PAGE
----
Leaked document shows head of RTD Marc Lemaître is planning unit to focus on how AI can increase productivity in science whilst preventing its misuse
The European Commission is to add a new unit with a brief to set down guidelines for the use of generative artificial intelligence (AI) in science, according to a leak on the upcoming restructuring of the research and innovation directorate general, DG RTD.
Alongside developing a new policy on how AI is applied to accelerate productivity in science whilst ensuring its integrity is not compromised, the new unit, ‘E4: Industry 5.0 and AI in science’, will be responsible for implementing an action plan for the Industry 5.0 model, under which employees are to be empowered to work better and faster in a “sustainable, human-centric and resilient European industry”.
Unit E4 will come up with guidelines on the use of generative AI in science with the help of members of the Commission’s Scientific Advice Mechanism.
Generative AI models are being fed enormous amounts of data, based on which they can write essays, scientific papers, computer code, jokes and ‘answer’ philosophical questions. While it’s still in its infancy, proponents of the technology say it could fuel scientific discoveries by accelerating the rate at which researchers can discover new molecules or materials and generate new hypotheses.
In June OECD published a report on applying AI to accelerate productivity in research, in which it says, “While AI is penetrating all domains and stages of science, its full potential is far from realised. Policy makers and actors across research systems can do much to accelerate and deepen the uptake of AI in science, magnifying its positive contributions to research.”
But despite this promise, there are growing concerns relating to issues including copyright and academic dishonesty. The National Institutes of Health (NIH) in the US has placed limits on generative AI in its peer review processes, saying evaluators should not upload or share “content or original concepts” stemming from NIH grant applications and proposals to online generative AI tools such as Chat GPT. That would be considered a violation of NIH’s “peer review confidentiality and integrity requirements” it said in a paper released in June.
At the same time, the US national Science Foundation has put together an internal working group to find out if there are ways to integrate AI tools in the production of science.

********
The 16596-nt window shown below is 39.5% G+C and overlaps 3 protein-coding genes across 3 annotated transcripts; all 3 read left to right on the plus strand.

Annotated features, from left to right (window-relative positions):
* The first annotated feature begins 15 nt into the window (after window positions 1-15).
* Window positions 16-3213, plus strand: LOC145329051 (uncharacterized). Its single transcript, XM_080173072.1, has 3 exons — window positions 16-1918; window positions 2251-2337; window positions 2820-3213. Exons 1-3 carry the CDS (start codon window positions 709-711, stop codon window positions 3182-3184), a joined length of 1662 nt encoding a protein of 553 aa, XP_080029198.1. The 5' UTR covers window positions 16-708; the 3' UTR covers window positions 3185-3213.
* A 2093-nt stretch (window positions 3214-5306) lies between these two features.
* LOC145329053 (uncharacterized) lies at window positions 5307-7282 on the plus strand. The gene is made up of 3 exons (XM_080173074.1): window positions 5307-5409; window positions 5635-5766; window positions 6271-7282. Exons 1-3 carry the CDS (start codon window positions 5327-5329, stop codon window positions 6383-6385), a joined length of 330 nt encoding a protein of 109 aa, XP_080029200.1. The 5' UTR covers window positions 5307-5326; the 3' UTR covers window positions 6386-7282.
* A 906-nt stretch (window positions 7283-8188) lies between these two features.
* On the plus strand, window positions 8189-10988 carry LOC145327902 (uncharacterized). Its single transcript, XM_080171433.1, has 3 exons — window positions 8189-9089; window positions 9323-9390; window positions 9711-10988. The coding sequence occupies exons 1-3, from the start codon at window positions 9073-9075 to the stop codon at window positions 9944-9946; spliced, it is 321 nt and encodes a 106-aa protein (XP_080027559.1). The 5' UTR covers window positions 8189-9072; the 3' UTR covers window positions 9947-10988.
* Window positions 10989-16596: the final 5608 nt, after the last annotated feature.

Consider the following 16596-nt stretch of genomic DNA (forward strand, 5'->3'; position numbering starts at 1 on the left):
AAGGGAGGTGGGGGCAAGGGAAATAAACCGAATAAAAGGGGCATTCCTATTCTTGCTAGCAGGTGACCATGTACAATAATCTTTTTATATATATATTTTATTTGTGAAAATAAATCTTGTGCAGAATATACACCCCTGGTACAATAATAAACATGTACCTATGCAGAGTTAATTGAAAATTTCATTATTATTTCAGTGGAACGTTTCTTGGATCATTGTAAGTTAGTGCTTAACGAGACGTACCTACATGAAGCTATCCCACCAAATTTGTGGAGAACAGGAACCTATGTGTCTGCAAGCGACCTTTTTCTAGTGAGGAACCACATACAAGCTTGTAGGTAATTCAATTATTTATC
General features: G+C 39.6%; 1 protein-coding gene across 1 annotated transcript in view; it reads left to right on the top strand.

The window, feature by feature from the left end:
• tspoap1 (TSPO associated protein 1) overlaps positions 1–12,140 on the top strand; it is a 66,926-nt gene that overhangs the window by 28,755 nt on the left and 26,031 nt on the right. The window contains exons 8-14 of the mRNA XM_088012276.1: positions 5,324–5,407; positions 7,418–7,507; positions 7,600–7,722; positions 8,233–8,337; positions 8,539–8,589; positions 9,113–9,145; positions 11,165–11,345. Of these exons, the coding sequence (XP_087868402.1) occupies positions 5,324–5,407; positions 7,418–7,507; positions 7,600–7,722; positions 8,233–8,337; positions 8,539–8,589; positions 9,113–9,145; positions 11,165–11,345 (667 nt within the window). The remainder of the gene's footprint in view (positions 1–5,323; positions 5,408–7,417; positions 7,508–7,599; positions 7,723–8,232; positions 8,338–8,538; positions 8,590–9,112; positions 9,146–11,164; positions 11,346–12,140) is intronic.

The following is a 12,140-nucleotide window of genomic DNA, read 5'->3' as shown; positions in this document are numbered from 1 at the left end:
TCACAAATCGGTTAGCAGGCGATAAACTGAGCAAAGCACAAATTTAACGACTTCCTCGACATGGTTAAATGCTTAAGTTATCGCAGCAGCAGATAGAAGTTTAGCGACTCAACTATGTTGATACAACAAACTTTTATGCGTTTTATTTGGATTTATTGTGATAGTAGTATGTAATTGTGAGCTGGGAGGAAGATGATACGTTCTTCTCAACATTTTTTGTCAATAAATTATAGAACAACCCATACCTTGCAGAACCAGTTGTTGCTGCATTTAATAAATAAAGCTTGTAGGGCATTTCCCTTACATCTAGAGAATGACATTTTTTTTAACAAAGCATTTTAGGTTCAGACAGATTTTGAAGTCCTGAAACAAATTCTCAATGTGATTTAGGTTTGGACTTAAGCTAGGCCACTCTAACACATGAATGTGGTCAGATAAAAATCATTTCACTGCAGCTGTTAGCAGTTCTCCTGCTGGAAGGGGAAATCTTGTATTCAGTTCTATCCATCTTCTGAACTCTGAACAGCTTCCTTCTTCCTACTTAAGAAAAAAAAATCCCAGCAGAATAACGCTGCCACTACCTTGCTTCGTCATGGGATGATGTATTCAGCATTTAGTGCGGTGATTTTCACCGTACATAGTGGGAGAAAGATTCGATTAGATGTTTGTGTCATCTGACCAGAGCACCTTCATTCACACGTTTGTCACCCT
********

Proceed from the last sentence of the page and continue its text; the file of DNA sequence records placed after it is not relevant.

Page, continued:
While the EU is in the process of finalising its first regulation on artificial intelligence, the scientific community is yet to come up with a unified response on how generative AI could be used higher education and research. The new unit in RTD would be a first step towards a coordinated response by the EU to the rising challenges and opportunities posed by generative AI in science.
The plan was unveiled at an internal RTD meeting on 5 July, where director general Marc Lemaître presented the main organisational changes he wants to implement by the end of the year.
Healthy planet moves
Lemaitre also wants to clarify who does what in directorates B and C, which are currently focused on ‘Healthy Planet’ and ‘Clean Planet’ respectively.
The unit for ecological and social transitions headed by Bernd Biervert will be split and files related to healthy planet would be moved to a revamped B1 unit, which will be called ‘Green Transitions Policy and Coordination – Circular Biobased Systems’.
In addition, the ‘Healthy Oceans and Seas’ unit is to be renamed ‘Oceans and Waters’ and given the goal of “understanding, unlocking and harnessing” the potential of oceans, seas, lakes and rivers by 2030. The unit is also in charge of the Oceans Mission in Horizon Europe.
Lemaître is planning a new unit focused on ‘Health and Societal Transitions’ which is to replace ‘Fair Societies & Cultural Heritage’. Topics related to culture will be handled in the democracy unit, which is to be rebranded as ‘Democracy, Equality and Culture’.
The changes will be paired with a reduction of staff. The directorate general has a total headcount of 950 but that is due to be cut by 75 over the next three years, as part of a Commission-wide effort to slim down operations.
These cuts are a continuation of plans set in motion a few years ago, when the Commission decided to keep RTD focused on research and innovation policy and the design of the Horizon programme and to move the management of research grants to executive agencies.
In an interview with Science|Business in July, Lemaître noted this will not be the first time he’s been assigned the job of slimming down a Commission service. But he insists it’s a challenge to be embraced and a chance to improve the directorate. He hopes to get the reorganisation done by 1 November.
“We will now turn to the implications for each and every individual staff [member], turn to the details of possible shifts of responsibilities between different entities, specifically different units,” Lemaître said at the time.